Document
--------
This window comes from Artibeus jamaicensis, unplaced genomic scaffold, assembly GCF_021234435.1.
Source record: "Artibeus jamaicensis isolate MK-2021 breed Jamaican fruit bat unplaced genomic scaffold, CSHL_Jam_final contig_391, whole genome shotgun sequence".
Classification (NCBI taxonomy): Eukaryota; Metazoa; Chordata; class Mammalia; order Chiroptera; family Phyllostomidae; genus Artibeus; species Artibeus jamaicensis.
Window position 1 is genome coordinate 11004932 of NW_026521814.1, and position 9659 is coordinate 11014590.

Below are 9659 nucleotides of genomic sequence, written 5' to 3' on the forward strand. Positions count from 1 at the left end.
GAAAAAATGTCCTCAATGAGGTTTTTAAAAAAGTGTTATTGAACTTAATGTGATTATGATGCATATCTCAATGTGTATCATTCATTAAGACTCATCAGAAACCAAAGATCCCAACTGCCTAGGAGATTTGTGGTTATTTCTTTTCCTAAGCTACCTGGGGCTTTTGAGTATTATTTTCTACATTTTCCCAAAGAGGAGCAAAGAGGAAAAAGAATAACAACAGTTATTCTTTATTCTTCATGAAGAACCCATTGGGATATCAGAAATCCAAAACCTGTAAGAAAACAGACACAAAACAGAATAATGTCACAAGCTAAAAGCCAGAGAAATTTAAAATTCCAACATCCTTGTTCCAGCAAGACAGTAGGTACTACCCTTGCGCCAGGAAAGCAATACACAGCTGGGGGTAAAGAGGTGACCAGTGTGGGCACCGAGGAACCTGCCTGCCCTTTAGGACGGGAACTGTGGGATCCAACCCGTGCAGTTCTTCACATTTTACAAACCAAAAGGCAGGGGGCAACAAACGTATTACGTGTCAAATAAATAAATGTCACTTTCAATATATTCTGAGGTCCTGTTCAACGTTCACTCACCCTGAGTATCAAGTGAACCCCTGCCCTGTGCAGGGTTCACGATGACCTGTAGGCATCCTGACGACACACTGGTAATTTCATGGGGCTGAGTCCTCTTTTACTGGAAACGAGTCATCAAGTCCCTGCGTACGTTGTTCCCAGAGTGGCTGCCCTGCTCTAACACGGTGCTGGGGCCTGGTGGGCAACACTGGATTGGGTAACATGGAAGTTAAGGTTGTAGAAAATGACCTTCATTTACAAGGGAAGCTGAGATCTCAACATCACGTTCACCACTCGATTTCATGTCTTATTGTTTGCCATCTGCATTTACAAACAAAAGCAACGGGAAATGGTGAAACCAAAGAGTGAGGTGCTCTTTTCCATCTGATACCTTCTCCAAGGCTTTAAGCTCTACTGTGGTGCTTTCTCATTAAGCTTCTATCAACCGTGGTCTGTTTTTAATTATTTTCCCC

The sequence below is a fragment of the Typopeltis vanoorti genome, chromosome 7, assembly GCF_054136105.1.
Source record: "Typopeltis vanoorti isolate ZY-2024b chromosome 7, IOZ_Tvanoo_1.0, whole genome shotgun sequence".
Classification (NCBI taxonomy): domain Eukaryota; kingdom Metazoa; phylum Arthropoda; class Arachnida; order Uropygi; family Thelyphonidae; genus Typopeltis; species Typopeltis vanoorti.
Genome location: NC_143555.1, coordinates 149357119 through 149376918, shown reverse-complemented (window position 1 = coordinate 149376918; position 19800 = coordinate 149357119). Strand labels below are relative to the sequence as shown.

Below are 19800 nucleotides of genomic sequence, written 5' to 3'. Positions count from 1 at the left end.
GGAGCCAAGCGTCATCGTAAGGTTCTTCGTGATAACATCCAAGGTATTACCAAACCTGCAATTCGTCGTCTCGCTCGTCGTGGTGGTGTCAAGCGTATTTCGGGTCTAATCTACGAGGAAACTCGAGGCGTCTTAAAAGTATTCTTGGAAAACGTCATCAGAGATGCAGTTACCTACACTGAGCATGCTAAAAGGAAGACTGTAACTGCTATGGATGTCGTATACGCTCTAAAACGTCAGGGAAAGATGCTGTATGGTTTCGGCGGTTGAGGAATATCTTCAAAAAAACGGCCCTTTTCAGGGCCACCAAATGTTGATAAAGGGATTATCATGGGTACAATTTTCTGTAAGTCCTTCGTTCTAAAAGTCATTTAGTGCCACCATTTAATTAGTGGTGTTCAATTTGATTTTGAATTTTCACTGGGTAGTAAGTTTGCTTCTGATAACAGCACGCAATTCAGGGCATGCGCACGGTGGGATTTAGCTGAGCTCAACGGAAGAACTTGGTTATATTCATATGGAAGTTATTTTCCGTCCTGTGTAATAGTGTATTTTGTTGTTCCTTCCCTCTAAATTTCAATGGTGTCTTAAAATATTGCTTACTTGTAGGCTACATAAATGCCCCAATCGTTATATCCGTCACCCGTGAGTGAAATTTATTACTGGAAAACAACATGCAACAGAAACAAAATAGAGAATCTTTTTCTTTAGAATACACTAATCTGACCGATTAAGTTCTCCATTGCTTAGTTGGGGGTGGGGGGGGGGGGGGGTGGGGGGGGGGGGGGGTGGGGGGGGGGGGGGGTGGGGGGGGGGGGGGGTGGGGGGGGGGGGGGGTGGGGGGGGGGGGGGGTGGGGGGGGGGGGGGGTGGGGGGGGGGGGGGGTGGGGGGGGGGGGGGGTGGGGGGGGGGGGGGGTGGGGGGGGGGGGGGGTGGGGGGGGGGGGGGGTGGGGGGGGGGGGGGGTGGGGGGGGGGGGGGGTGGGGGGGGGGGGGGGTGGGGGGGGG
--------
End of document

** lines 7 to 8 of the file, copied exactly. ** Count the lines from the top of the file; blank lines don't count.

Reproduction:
The sequence below is a fragment of the Typopeltis vanoorti genome, chromosome 7, assembly GCF_054136105.1.
Source record: "Typopeltis vanoorti isolate ZY-2024b chromosome 7, IOZ_Tvanoo_1.0, whole genome shotgun sequence".